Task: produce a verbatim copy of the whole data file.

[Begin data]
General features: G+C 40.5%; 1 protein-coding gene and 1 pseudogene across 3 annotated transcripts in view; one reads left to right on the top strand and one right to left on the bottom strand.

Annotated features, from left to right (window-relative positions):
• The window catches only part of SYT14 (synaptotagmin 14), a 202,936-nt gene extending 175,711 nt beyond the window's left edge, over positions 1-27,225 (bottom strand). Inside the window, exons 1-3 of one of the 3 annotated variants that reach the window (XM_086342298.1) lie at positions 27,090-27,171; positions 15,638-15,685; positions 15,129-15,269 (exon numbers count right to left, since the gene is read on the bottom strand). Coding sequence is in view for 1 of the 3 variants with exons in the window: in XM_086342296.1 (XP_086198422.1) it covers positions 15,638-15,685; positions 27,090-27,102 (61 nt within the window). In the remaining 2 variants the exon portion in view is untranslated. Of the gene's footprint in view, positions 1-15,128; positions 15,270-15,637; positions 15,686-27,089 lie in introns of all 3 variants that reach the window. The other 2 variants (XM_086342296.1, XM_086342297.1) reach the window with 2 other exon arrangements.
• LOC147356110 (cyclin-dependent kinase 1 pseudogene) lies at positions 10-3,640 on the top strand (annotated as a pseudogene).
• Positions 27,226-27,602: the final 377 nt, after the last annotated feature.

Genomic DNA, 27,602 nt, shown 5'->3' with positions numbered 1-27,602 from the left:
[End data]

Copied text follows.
General features: G+C 40.5%; 1 protein-coding gene and 1 pseudogene across 3 annotated transcripts in view; one reads left to right on the top strand and one right to left on the bottom strand.

Annotated features, from left to right (window-relative positions):
• The window catches only part of SYT14 (synaptotagmin 14), a 202,936-nt gene extending 175,711 nt beyond the window's left edge, over positions 1-27,225 (bottom strand). Inside the window, exons 1-3 of one of the 3 annotated variants that reach the window (XM_086342298.1) lie at positions 27,090-27,171; positions 15,638-15,685; positions 15,129-15,269 (exon numbers count right to left, since the gene is read on the bottom strand). Coding sequence is in view for 1 of the 3 variants with exons in the window: in XM_086342296.1 (XP_086198422.1) it covers positions 15,638-15,685; positions 27,090-27,102 (61 nt within the window). In the remaining 2 variants the exon portion in view is untranslated. Of the gene's footprint in view, positions 1-15,128; positions 15,270-15,637; positions 15,686-27,089 lie in introns of all 3 variants that reach the window. The other 2 variants (XM_086342296.1, XM_086342297.1) reach the window with 2 other exon arrangements.
• LOC147356110 (cyclin-dependent kinase 1 pseudogene) lies at positions 10-3,640 on the top strand (annotated as a pseudogene).
• Positions 27,226-27,602: the final 377 nt, after the last annotated feature.

Genomic DNA, 27,602 nt, shown 5'->3' with positions numbered 1-27,602 from the left: